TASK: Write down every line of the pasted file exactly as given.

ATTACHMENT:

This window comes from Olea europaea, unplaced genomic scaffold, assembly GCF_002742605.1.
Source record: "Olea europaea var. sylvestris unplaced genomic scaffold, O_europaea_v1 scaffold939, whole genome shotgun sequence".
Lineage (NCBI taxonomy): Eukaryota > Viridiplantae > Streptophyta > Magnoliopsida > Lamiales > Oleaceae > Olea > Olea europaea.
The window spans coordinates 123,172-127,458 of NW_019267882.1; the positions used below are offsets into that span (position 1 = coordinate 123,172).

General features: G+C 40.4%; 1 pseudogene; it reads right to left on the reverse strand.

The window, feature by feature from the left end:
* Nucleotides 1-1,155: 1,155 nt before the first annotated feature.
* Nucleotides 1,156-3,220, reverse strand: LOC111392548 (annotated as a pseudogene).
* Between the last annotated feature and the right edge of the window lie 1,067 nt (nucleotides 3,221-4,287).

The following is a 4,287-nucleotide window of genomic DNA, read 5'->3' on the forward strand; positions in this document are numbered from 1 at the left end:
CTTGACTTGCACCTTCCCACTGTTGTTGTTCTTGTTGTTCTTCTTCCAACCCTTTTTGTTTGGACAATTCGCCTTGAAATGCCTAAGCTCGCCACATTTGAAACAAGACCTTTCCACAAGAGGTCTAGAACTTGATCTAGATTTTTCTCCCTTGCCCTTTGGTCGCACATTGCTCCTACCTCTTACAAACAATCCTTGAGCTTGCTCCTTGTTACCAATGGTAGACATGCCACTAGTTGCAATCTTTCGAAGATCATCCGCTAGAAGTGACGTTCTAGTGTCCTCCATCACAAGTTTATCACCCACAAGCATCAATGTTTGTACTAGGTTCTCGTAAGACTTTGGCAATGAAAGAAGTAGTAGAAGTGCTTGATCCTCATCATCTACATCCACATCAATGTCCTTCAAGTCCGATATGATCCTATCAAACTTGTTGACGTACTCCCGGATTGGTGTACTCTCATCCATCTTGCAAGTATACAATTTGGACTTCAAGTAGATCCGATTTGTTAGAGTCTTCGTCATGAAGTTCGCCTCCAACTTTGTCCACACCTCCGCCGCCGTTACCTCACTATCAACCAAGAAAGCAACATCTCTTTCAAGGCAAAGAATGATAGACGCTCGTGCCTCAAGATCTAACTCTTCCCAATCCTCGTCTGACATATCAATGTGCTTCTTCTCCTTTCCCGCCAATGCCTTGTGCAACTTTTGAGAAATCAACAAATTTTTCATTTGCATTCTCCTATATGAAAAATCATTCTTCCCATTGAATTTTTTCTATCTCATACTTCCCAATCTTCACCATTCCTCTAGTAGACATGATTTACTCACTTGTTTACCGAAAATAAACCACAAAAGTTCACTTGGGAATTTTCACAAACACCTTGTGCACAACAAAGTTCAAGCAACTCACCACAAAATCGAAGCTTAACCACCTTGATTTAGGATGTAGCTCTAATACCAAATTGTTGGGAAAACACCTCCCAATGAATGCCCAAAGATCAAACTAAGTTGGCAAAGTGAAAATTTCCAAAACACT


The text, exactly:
This window comes from Olea europaea, unplaced genomic scaffold, assembly GCF_002742605.1.
Source record: "Olea europaea var. sylvestris unplaced genomic scaffold, O_europaea_v1 scaffold939, whole genome shotgun sequence".
Lineage (NCBI taxonomy): Eukaryota > Viridiplantae > Streptophyta > Magnoliopsida > Lamiales > Oleaceae > Olea > Olea europaea.
The window spans coordinates 123,172-127,458 of NW_019267882.1; the positions used below are offsets into that span (position 1 = coordinate 123,172).

General features: G+C 40.4%; 1 pseudogene; it reads right to left on the reverse strand.

The window, feature by feature from the left end:
* Nucleotides 1-1,155: 1,155 nt before the first annotated feature.
* Nucleotides 1,156-3,220, reverse strand: LOC111392548 (annotated as a pseudogene).
* Between the last annotated feature and the right edge of the window lie 1,067 nt (nucleotides 3,221-4,287).

The following is a 4,287-nucleotide window of genomic DNA, read 5'->3' on the forward strand; positions in this document are numbered from 1 at the left end:
CTTGACTTGCACCTTCCCACTGTTGTTGTTCTTGTTGTTCTTCTTCCAACCCTTTTTGTTTGGACAATTCGCCTTGAAATGCCTAAGCTCGCCACATTTGAAACAAGACCTTTCCACAAGAGGTCTAGAACTTGATCTAGATTTTTCTCCCTTGCCCTTTGGTCGCACATTGCTCCTACCTCTTACAAACAATCCTTGAGCTTGCTCCTTGTTACCAATGGTAGACATGCCACTAGTTGCAATCTTTCGAAGATCATCCGCTAGAAGTGACGTTCTAGTGTCCTCCATCACAAGTTTATCACCCACAAGCATCAATGTTTGTACTAGGTTCTCGTAAGACTTTGGCAATGAAAGAAGTAGTAGAAGTGCTTGATCCTCATCATCTACATCCACATCAATGTCCTTCAAGTCCGATATGATCCTATCAAACTTGTTGACGTACTCCCGGATTGGTGTACTCTCATCCATCTTGCAAGTATACAATTTGGACTTCAAGTAGATCCGATTTGTTAGAGTCTTCGTCATGAAGTTCGCCTCCAACTTTGTCCACACCTCCGCCGCCGTTACCTCACTATCAACCAAGAAAGCAACATCTCTTTCAAGGCAAAGAATGATAGACGCTCGTGCCTCAAGATCTAACTCTTCCCAATCCTCGTCTGACATATCAATGTGCTTCTTCTCCTTTCCCGCCAATGCCTTGTGCAACTTTTGAGAAATCAACAAATTTTTCATTTGCATTCTCCTATATGAAAAATCATTCTTCCCATTGAATTTTTTCTATCTCATACTTCCCAATCTTCACCATTCCTCTAGTAGACATGATTTACTCACTTGTTTACCGAAAATAAACCACAAAAGTTCACTTGGGAATTTTCACAAACACCTTGTGCACAACAAAGTTCAAGCAACTCACCACAAAATCGAAGCTTAACCACCTTGATTTAGGATGTAGCTCTAATACCAAATTGTTGGGAAAACACCTCCCAATGAATGCCCAAAGATCAAACTAAGTTGGCAAAGTGAAAATTTCCAAAACACT